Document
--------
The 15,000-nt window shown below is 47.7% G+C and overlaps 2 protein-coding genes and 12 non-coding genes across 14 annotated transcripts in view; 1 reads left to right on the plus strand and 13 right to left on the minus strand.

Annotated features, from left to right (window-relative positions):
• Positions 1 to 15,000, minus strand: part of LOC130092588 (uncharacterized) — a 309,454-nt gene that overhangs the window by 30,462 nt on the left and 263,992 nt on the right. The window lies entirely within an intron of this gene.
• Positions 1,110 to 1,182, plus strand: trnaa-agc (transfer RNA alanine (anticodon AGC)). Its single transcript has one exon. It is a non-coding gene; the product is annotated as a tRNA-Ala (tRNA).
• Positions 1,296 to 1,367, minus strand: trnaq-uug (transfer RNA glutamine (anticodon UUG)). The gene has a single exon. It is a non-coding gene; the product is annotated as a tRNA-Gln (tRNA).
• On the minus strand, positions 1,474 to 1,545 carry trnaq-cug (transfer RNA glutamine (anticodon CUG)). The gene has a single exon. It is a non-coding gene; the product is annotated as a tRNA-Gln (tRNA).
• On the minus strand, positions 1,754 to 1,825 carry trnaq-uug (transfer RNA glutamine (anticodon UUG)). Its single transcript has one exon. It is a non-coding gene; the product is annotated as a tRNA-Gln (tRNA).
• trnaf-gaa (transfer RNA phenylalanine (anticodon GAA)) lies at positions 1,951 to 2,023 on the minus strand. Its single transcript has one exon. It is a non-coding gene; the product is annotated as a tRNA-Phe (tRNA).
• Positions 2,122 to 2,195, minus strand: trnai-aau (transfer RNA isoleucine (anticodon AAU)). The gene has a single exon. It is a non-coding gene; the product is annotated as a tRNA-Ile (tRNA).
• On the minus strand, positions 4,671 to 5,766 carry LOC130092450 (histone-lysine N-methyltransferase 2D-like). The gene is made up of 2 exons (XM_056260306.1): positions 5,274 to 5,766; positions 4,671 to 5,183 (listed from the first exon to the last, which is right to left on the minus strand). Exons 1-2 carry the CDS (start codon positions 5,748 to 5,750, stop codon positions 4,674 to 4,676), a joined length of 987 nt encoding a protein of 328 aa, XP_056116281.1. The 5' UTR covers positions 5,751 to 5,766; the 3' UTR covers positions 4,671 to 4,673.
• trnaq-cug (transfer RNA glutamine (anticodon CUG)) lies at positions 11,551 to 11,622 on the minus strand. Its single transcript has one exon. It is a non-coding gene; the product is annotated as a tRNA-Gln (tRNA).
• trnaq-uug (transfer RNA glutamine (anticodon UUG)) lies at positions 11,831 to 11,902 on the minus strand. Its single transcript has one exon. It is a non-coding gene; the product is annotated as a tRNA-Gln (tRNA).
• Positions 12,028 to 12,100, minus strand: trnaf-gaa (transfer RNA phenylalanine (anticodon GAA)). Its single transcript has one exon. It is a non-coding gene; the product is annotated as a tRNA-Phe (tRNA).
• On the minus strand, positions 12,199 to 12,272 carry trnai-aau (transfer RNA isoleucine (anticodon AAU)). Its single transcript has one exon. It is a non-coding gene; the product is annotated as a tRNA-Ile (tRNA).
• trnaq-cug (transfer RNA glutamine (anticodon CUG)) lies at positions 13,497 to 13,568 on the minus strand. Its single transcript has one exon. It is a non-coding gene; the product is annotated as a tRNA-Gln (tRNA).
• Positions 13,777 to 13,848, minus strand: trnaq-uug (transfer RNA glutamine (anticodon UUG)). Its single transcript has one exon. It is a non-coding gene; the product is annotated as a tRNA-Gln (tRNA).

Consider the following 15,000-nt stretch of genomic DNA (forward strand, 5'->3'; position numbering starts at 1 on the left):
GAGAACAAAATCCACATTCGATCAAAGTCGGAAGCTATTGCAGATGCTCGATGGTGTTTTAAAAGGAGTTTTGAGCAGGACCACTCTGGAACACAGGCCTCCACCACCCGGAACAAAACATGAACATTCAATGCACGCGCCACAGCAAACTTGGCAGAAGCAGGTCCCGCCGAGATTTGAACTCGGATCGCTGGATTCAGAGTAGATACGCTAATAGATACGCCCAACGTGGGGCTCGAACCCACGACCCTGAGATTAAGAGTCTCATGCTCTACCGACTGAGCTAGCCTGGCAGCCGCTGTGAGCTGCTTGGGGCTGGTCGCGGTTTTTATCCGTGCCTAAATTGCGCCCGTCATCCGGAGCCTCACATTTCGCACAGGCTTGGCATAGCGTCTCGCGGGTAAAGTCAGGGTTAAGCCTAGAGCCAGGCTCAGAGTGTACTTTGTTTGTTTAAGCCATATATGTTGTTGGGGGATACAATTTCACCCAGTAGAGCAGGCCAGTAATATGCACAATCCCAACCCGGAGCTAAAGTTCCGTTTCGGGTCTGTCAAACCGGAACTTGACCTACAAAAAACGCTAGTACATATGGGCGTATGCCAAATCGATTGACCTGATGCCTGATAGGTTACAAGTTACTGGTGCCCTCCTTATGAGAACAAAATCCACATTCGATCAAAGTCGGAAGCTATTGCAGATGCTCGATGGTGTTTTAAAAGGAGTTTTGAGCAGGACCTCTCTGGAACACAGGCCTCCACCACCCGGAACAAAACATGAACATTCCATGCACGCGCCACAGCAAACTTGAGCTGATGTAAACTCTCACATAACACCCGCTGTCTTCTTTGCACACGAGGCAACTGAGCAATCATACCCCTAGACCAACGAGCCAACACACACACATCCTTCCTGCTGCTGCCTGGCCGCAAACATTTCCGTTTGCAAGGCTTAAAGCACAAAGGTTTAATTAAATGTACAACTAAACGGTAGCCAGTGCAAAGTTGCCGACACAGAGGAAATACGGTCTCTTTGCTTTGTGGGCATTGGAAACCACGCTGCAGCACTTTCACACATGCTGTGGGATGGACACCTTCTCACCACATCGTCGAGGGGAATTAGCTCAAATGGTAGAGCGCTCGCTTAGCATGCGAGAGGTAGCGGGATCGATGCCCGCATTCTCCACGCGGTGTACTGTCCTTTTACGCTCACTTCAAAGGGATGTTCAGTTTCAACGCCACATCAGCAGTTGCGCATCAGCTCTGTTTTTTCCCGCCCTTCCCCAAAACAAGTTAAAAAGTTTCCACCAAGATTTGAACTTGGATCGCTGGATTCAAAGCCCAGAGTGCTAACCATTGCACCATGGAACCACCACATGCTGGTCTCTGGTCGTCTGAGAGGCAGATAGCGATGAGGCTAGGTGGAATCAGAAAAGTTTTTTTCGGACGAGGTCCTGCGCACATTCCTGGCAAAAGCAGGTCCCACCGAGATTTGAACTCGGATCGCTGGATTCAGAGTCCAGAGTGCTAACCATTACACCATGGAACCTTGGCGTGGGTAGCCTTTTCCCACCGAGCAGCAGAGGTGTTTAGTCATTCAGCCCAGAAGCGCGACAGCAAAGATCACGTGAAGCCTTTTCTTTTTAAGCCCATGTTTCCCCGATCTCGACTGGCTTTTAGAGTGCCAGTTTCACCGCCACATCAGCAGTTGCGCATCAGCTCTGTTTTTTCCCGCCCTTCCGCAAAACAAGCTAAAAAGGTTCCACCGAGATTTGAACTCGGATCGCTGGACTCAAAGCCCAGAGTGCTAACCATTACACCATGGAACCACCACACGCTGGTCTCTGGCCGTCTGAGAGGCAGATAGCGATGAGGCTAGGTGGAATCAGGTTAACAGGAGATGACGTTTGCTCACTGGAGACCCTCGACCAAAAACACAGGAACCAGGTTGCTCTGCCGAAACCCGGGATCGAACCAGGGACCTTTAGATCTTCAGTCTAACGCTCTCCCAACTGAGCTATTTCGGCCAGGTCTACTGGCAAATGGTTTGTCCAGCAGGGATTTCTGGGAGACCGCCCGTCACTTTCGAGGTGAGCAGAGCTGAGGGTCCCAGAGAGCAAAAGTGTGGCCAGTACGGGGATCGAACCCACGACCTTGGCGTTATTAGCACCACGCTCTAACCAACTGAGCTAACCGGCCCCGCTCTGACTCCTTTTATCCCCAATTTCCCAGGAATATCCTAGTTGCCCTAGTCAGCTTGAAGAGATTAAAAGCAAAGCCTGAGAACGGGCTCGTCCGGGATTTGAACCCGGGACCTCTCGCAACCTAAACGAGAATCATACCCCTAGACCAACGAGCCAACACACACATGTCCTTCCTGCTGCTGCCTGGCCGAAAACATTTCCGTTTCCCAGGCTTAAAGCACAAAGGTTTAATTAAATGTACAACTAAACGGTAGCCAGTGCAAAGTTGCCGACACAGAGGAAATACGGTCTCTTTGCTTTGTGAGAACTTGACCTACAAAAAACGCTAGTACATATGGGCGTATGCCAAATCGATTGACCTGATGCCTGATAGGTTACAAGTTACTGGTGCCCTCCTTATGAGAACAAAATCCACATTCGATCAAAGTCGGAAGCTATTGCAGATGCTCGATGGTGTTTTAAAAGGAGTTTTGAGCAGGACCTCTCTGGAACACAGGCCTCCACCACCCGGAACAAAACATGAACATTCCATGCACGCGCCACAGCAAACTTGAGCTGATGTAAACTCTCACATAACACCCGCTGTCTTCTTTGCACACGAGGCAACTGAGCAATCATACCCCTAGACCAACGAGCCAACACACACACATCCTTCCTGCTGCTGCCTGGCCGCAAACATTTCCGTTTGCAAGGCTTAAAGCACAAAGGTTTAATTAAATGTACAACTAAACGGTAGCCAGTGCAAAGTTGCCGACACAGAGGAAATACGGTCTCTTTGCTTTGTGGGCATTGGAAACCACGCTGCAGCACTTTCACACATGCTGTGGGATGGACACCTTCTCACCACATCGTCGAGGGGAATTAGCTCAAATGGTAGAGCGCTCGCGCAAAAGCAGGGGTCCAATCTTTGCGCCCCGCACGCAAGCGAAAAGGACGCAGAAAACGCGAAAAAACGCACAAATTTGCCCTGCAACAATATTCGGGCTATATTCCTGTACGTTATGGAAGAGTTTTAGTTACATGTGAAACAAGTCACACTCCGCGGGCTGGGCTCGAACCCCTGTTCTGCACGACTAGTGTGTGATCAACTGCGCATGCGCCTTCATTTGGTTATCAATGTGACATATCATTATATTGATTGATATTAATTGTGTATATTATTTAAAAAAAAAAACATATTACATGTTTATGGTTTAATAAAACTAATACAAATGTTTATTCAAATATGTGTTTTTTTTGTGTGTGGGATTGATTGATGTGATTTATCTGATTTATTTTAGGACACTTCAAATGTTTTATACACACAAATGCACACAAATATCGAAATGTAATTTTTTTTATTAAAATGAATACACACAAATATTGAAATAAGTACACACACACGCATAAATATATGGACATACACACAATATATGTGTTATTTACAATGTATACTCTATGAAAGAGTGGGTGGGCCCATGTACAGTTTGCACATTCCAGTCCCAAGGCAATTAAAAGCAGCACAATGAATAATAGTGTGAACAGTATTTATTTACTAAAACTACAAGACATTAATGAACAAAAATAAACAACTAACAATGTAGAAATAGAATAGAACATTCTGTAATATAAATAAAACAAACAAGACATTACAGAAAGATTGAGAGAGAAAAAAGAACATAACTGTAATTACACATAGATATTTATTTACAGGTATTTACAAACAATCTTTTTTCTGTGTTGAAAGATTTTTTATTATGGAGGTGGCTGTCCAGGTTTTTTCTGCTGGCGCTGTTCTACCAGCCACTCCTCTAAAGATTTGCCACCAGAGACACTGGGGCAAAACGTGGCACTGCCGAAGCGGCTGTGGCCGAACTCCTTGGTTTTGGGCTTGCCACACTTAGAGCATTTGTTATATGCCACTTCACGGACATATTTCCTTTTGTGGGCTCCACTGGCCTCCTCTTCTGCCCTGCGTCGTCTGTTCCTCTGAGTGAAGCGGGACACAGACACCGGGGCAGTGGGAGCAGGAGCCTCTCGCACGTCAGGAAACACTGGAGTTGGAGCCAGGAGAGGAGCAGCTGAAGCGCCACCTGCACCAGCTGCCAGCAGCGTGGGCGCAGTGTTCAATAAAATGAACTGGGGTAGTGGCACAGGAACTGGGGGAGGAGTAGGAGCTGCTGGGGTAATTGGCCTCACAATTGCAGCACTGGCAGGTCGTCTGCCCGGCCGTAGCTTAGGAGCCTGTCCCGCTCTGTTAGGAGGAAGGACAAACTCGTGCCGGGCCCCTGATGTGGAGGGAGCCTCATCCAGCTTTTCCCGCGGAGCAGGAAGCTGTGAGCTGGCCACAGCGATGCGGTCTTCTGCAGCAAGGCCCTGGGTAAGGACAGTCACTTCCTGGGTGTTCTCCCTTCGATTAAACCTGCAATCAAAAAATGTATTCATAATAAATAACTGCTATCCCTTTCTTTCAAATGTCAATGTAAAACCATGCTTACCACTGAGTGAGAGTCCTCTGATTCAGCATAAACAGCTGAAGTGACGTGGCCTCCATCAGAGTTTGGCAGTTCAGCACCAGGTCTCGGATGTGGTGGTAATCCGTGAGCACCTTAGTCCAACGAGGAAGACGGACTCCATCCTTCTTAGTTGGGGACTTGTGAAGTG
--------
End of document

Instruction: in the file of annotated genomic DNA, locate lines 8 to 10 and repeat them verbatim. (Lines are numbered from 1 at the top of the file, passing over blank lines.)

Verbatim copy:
• trnaf-gaa (transfer RNA phenylalanine (anticodon GAA)) lies at positions 1,951 to 2,023 on the minus strand. Its single transcript has one exon. It is a non-coding gene; the product is annotated as a tRNA-Phe (tRNA).
• Positions 2,122 to 2,195, minus strand: trnai-aau (transfer RNA isoleucine (anticodon AAU)). The gene has a single exon. It is a non-coding gene; the product is annotated as a tRNA-Ile (tRNA).
• On the minus strand, positions 4,671 to 5,766 carry LOC130092450 (histone-lysine N-methyltransferase 2D-like). The gene is made up of 2 exons (XM_056260306.1): positions 5,274 to 5,766; positions 4,671 to 5,183 (listed from the first exon to the last, which is right to left on the minus strand). Exons 1-2 carry the CDS (start codon positions 5,748 to 5,750, stop codon positions 4,674 to 4,676), a joined length of 987 nt encoding a protein of 328 aa, XP_056116281.1. The 5' UTR covers positions 5,751 to 5,766; the 3' UTR covers positions 4,671 to 4,673.